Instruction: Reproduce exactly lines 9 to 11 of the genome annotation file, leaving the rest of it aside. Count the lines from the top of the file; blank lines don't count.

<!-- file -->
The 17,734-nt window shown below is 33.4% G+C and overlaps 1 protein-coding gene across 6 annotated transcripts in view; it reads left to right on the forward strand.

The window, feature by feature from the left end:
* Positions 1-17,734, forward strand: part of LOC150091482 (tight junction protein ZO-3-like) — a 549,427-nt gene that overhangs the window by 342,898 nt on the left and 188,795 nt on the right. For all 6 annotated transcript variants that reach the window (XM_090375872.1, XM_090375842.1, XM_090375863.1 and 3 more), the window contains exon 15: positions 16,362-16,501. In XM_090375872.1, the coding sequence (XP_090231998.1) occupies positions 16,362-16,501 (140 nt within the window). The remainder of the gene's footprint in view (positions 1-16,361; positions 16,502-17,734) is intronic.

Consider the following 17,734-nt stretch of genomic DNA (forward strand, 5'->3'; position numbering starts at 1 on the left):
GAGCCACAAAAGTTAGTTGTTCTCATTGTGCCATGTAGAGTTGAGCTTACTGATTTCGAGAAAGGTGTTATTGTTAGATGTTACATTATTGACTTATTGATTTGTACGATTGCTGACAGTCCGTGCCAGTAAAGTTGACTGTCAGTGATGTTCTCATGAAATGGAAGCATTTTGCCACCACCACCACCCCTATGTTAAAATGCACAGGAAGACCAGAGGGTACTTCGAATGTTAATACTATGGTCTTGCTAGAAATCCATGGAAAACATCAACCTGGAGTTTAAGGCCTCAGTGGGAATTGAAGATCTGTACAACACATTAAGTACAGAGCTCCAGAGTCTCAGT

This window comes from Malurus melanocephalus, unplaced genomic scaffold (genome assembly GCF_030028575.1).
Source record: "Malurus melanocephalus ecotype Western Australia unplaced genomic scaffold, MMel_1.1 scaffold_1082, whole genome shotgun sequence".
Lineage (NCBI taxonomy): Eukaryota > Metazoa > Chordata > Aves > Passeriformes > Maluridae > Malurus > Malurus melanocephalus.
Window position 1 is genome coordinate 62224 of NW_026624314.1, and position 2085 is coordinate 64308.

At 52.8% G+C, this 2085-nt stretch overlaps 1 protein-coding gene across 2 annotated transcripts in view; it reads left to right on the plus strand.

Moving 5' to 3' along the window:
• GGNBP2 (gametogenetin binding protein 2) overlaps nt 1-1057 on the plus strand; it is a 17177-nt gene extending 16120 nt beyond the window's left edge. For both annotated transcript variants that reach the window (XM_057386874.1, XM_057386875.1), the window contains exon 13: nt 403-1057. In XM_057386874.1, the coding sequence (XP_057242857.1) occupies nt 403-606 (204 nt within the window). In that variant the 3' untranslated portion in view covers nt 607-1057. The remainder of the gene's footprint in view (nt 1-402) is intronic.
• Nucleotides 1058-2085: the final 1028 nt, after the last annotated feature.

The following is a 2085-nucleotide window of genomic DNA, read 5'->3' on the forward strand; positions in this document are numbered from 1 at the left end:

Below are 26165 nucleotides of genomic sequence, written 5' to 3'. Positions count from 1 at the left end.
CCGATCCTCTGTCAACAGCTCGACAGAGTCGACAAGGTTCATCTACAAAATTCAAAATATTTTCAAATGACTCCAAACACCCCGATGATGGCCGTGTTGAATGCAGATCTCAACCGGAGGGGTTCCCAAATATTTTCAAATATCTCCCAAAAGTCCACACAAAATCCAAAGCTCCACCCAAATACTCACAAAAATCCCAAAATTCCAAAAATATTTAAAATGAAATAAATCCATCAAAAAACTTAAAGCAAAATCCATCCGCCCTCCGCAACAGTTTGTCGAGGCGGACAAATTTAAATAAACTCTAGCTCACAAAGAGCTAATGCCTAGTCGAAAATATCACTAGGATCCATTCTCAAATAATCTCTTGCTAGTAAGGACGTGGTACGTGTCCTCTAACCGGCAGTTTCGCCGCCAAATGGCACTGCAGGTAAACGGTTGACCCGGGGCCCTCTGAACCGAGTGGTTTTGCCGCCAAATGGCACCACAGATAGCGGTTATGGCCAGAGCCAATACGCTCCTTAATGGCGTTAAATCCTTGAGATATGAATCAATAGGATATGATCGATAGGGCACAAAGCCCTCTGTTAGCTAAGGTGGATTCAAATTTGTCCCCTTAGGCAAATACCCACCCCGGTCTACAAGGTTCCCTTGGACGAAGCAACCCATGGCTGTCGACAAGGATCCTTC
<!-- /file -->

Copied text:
Window position 1 is genome coordinate 62224 of NW_026624314.1, and position 2085 is coordinate 64308.

At 52.8% G+C, this 2085-nt stretch overlaps 1 protein-coding gene across 2 annotated transcripts in view; it reads left to right on the plus strand.

Moving 5' to 3' along the window: